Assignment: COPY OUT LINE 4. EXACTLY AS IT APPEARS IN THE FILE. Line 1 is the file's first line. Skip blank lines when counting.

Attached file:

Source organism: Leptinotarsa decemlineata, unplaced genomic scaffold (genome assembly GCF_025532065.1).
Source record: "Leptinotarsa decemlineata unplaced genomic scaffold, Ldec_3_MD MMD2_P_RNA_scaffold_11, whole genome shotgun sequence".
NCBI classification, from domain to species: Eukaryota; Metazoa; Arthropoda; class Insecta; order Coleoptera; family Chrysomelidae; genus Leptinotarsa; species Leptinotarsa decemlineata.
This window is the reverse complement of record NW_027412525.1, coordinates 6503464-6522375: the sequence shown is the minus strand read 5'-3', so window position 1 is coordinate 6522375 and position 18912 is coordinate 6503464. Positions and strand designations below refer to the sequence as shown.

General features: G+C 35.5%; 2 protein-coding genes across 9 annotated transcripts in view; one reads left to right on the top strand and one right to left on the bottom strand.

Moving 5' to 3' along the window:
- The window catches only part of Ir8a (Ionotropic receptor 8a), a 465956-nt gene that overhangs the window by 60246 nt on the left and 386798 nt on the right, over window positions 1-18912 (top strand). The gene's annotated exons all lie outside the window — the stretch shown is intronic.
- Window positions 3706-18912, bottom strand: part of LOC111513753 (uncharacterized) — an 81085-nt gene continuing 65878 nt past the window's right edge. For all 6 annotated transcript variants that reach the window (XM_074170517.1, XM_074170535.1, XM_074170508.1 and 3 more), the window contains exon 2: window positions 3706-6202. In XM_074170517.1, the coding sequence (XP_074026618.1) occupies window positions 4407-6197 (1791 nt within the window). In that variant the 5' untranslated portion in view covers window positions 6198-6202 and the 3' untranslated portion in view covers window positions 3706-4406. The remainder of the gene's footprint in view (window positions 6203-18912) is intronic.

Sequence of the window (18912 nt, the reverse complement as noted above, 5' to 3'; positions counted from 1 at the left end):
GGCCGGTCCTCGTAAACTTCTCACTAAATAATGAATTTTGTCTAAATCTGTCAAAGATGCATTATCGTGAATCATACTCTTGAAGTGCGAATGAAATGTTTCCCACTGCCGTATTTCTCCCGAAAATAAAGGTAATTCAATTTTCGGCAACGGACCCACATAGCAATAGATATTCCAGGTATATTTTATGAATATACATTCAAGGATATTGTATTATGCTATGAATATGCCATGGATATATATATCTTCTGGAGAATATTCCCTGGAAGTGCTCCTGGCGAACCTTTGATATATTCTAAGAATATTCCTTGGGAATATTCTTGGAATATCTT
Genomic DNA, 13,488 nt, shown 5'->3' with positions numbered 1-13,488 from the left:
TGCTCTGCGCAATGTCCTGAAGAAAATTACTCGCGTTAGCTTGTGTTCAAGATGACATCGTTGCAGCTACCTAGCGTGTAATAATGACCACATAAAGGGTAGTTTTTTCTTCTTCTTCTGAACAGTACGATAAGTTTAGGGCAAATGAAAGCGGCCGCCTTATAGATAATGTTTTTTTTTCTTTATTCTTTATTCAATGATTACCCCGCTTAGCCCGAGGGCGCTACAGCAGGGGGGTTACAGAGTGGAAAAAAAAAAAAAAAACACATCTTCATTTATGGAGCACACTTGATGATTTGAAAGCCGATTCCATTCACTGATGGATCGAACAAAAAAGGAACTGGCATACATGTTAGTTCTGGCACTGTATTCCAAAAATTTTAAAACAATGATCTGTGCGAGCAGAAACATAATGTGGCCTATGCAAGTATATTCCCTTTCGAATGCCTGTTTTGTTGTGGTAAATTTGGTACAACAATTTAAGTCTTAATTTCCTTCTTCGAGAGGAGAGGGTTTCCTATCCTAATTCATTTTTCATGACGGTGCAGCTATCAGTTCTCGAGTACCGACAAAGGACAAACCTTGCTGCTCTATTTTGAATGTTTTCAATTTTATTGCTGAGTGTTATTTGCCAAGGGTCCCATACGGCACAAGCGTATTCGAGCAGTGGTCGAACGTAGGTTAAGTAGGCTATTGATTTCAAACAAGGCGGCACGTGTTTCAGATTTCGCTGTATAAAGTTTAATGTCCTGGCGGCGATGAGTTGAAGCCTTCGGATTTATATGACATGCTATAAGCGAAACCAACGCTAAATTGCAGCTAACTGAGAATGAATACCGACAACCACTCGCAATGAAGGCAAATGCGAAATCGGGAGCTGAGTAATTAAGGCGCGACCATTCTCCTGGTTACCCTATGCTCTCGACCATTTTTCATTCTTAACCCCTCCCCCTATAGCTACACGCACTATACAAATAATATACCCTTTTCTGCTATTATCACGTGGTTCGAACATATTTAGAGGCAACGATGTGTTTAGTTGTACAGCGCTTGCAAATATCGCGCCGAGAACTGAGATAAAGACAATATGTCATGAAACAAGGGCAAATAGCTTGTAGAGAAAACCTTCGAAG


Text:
This window is the reverse complement of record NW_027412525.1, coordinates 6503464-6522375: the sequence shown is the minus strand read 5'-3', so window position 1 is coordinate 6522375 and position 18912 is coordinate 6503464. Positions and strand designations below refer to the sequence as shown.